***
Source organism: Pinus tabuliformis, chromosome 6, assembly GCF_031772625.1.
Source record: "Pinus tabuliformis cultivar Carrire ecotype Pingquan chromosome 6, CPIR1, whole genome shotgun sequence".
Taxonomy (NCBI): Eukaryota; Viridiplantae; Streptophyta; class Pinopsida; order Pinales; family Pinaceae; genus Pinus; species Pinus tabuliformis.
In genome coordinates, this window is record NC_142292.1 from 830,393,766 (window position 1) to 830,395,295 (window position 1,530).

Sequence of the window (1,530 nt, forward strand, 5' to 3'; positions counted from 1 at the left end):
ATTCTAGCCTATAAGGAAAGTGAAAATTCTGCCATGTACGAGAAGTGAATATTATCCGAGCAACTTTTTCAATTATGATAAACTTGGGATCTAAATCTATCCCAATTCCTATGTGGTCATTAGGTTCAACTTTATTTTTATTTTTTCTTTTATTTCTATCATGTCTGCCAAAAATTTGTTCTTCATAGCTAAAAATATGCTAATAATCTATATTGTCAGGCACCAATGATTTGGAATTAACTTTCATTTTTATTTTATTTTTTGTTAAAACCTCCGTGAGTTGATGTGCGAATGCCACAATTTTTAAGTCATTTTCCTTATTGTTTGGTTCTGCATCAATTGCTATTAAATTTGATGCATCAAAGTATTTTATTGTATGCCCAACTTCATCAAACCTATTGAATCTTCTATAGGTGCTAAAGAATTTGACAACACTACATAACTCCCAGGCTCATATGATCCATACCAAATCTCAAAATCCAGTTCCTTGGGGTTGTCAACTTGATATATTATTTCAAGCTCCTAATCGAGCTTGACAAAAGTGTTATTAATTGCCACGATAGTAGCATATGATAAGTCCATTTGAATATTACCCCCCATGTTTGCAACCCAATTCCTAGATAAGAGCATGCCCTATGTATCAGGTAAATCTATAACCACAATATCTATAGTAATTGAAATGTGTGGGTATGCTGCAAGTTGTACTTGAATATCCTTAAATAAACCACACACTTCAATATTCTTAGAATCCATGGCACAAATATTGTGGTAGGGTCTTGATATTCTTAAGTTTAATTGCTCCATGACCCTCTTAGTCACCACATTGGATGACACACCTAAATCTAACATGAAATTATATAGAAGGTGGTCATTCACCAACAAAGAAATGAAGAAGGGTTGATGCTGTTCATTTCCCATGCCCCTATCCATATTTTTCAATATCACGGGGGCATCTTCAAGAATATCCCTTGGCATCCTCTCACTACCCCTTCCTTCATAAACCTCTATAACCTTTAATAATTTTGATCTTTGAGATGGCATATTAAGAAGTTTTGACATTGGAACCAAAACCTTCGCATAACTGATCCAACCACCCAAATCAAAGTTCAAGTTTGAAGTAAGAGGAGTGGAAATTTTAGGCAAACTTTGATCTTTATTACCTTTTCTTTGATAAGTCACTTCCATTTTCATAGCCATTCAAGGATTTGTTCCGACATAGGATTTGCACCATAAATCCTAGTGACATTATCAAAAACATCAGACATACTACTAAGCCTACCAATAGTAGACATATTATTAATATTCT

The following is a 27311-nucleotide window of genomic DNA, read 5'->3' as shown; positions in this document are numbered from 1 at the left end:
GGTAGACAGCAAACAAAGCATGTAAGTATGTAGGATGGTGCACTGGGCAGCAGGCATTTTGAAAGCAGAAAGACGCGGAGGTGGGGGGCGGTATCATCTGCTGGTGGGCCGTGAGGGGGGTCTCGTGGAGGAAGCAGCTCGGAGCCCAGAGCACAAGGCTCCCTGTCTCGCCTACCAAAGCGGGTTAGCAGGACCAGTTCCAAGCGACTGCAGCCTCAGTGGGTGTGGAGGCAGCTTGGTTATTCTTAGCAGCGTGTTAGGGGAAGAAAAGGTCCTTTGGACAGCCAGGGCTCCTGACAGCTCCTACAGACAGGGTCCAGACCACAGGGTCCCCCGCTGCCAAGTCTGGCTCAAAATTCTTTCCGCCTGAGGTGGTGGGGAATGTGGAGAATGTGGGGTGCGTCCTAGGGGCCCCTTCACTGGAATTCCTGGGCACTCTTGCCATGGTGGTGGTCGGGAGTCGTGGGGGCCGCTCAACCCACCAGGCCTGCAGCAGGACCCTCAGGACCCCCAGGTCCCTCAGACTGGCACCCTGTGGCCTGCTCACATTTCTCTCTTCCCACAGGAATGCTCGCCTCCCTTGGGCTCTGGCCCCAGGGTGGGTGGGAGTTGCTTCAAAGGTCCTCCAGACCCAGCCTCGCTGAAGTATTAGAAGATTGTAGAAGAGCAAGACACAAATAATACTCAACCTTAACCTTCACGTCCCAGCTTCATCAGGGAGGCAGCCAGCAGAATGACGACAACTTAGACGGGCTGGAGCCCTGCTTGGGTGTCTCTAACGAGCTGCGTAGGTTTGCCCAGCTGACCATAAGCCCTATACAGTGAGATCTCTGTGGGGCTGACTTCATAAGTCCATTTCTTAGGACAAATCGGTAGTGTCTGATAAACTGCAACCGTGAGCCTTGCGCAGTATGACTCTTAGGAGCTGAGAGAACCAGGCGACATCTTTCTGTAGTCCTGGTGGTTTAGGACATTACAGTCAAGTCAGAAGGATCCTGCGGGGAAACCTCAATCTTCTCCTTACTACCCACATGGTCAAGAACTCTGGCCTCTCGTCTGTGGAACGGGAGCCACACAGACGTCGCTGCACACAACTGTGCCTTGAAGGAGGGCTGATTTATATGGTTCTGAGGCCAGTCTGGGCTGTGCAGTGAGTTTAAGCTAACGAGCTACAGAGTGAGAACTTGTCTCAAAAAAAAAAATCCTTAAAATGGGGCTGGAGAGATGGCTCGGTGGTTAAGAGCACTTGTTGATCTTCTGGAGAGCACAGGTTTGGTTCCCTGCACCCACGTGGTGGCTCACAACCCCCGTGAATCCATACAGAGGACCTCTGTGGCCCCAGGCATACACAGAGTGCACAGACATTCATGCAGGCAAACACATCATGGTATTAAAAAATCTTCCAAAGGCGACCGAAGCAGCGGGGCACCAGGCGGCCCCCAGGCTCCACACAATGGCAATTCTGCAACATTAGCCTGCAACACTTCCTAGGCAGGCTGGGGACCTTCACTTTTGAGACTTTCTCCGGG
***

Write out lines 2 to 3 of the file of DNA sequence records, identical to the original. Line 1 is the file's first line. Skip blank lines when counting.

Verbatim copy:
Source record: "Pinus tabuliformis cultivar Carrire ecotype Pingquan chromosome 6, CPIR1, whole genome shotgun sequence".
Taxonomy (NCBI): Eukaryota; Viridiplantae; Streptophyta; class Pinopsida; order Pinales; family Pinaceae; genus Pinus; species Pinus tabuliformis.